M. Night Shyamalan has had a rocky directorial career, to say the least. He stunned movie-goers with early flicks like Sixth Sense and Unbreakable. However, his stories seemed to slip into some sort of twist-obsessed cesspool that became less and less charming for fans. Those twists that initially made him famous were quickly making him infamous. Most film lovers had chalked his career up to an odd descent into ludicrousy.



Don’t let Electric Boogaloo fool you: Roger Corman started it.

Menahem Golan and Yoram Globus simply improved upon the cheapo tyrant formula that came to dominate drive-in style cinema in the 60s and 70s. Technically, The Weinstein Brothers perfected the mold, taking the schlock-factory model and somehow managing to add genuine quality into the mix (a shocker, I know). But none did it quite like Golan & Globus, whose somewhat unbelievable rags to riches story was fueled by pure, maniacal love for cinema. And much like he captured the Outback mayhem that was Australian genre cinema in the 70s with Not Quite Hollywood, Mark Hartley has returned to give us The Wild, Untold Story of Cannon Films. Only by narrowing the focus of the film and making it much more about Golan & Globus as people (though the constant talking head impersonations of the brothers threaten to turn the cousins into cartoons), it gives Electric Boogaloo an intimate edge that the director’s previous cinema documentaries lacked. Frankly speaking, Mark Hartley’s third picture devoted to the niche racks at your local video store (or, more accurately in 2014: Netflix Queue) might be the best movie about movies since Ted Demme’s A Decade Under the Influence. (more…)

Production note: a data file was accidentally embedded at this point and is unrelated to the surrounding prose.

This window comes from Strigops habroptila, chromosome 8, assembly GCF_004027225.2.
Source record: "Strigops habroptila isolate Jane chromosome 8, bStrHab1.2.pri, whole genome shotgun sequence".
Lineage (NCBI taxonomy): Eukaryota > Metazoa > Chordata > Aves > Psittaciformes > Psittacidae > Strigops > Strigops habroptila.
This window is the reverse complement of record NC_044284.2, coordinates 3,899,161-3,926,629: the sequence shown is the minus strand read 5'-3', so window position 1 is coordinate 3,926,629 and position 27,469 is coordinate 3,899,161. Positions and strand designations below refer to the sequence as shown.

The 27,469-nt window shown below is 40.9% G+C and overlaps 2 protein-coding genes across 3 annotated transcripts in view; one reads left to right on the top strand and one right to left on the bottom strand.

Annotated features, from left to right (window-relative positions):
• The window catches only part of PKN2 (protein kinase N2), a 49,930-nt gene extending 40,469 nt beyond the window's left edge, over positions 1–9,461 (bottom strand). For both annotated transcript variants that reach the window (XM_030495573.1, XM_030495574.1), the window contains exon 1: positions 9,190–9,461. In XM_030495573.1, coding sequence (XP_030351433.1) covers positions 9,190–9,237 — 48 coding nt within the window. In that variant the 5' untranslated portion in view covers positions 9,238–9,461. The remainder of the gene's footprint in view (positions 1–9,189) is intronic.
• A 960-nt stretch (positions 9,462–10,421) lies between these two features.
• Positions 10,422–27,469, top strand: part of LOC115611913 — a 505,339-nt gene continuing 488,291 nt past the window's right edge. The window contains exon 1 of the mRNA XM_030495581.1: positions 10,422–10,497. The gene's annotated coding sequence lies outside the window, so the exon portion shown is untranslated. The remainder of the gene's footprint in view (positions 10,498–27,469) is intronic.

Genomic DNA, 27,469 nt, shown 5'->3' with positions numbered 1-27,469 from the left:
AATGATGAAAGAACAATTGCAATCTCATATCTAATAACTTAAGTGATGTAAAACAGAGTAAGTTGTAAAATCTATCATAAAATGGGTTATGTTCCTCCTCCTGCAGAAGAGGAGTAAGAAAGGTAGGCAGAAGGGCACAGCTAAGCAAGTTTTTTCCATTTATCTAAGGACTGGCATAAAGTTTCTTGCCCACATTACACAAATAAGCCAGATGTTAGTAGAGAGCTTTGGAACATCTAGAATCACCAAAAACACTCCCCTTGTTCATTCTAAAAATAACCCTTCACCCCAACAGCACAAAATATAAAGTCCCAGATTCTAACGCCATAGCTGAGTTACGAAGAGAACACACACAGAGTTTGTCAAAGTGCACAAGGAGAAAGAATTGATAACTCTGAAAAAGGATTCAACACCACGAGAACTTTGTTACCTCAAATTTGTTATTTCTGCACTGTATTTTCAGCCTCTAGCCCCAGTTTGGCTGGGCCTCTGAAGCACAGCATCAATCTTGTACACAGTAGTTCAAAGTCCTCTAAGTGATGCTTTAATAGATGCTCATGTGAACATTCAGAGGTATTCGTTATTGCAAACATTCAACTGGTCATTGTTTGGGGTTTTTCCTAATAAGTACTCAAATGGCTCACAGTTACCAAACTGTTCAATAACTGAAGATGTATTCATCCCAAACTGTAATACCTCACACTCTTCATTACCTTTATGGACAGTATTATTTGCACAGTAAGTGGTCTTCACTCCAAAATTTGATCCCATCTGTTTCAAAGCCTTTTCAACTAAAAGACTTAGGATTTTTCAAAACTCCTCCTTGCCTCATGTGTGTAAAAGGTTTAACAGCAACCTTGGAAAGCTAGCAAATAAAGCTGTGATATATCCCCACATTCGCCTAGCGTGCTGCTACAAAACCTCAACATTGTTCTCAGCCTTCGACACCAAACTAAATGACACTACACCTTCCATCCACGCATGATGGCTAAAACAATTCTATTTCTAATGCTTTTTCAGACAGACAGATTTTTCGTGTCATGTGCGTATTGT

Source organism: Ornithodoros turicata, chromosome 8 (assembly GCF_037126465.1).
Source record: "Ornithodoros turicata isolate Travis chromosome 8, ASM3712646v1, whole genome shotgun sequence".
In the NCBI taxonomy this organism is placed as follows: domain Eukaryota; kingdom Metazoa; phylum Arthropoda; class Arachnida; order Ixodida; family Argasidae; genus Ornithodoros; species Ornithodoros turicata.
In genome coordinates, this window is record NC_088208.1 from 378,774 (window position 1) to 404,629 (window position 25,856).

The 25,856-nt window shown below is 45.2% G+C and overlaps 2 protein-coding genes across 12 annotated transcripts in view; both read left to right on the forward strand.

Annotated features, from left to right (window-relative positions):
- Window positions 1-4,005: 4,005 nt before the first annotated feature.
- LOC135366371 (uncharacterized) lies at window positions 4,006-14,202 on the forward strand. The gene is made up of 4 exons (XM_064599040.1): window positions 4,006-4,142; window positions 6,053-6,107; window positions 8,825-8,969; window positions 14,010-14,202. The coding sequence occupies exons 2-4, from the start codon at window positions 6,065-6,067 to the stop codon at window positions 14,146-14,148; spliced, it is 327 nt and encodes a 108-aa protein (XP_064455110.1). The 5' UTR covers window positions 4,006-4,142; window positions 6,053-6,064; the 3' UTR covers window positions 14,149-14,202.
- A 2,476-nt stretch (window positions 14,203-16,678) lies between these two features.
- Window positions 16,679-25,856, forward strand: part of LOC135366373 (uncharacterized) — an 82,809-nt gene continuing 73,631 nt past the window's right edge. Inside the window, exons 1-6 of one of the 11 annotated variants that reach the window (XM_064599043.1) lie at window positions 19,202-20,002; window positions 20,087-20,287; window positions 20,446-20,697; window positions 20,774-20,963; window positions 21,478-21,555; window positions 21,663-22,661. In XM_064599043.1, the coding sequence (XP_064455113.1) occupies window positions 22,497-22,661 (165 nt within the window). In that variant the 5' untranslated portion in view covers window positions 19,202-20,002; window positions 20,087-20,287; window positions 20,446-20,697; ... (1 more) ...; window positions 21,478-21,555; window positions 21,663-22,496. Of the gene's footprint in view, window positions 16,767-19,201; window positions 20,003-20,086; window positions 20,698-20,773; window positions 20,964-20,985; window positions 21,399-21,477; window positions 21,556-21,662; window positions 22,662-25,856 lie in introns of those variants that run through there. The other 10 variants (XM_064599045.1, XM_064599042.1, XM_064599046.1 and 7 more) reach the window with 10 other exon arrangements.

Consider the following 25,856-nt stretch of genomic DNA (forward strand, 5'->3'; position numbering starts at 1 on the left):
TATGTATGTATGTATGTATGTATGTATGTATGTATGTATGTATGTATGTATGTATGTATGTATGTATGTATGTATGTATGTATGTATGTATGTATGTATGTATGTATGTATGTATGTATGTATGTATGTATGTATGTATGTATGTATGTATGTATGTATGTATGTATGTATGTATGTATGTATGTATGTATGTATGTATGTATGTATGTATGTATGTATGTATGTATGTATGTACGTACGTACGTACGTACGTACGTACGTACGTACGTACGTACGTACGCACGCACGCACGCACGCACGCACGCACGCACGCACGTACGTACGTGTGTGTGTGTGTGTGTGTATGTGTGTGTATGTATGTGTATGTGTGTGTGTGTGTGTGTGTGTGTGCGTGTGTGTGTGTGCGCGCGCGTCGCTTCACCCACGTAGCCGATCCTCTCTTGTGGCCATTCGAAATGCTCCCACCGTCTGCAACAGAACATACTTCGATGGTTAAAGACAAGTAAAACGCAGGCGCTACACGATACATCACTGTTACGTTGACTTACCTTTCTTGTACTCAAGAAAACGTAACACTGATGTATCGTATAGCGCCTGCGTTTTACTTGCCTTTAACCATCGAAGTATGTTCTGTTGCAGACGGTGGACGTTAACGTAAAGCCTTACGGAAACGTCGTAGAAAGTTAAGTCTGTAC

Welcome back to our newly revamped “Retro Reviews” column, where we explore both the movies you know and love, as well as the oft overlooked gems you should be spending more time with. Our second entry is the crazy, career re-defining Arnold Schwarzenegger action romp, Commando (1985)…

The restless feminist inside of me always cringes whenever I use the term “man movie”, but that is undoubtedly what Commando is. Buff, dumb and slathered in baby oil, Mark L. Lester (Class of 1984Firestarter) made the ultimate “one man army” picture; a breakneck barrage of insanity whose brief moments of tenderness are simply a ploy to get you to start fist-pumping once Arnold starts dropping dudes off of cliffs and spouting one-liners. Filled with an assortment of BAMFs* (including Vernon Wells, who seems to have stolen and kept some unused post-apocalyptic garb from The Road Warrior) and a legion of indigenous peoples (from wherever) for Arnold Schwarzenegger to mow down in a wave of righteous anger, Commando might be the greatest meat-head film the ’80s ever produced. A marvel of economy and pacing, its brisk ninety minutes feel like five once John Matrix’s daughter (Alyssa Milano) is kidnapped by dictator hopeful Arius (Dan Hedaya, in full brown-face), thus sending the titular destroyer of small nations on his quest to kill as many human beings as possible. In short — Commando is a masterpiece of masculine moviemaking; an Adonis of action craft tailor-made to satiate the blood lust of teenage boys.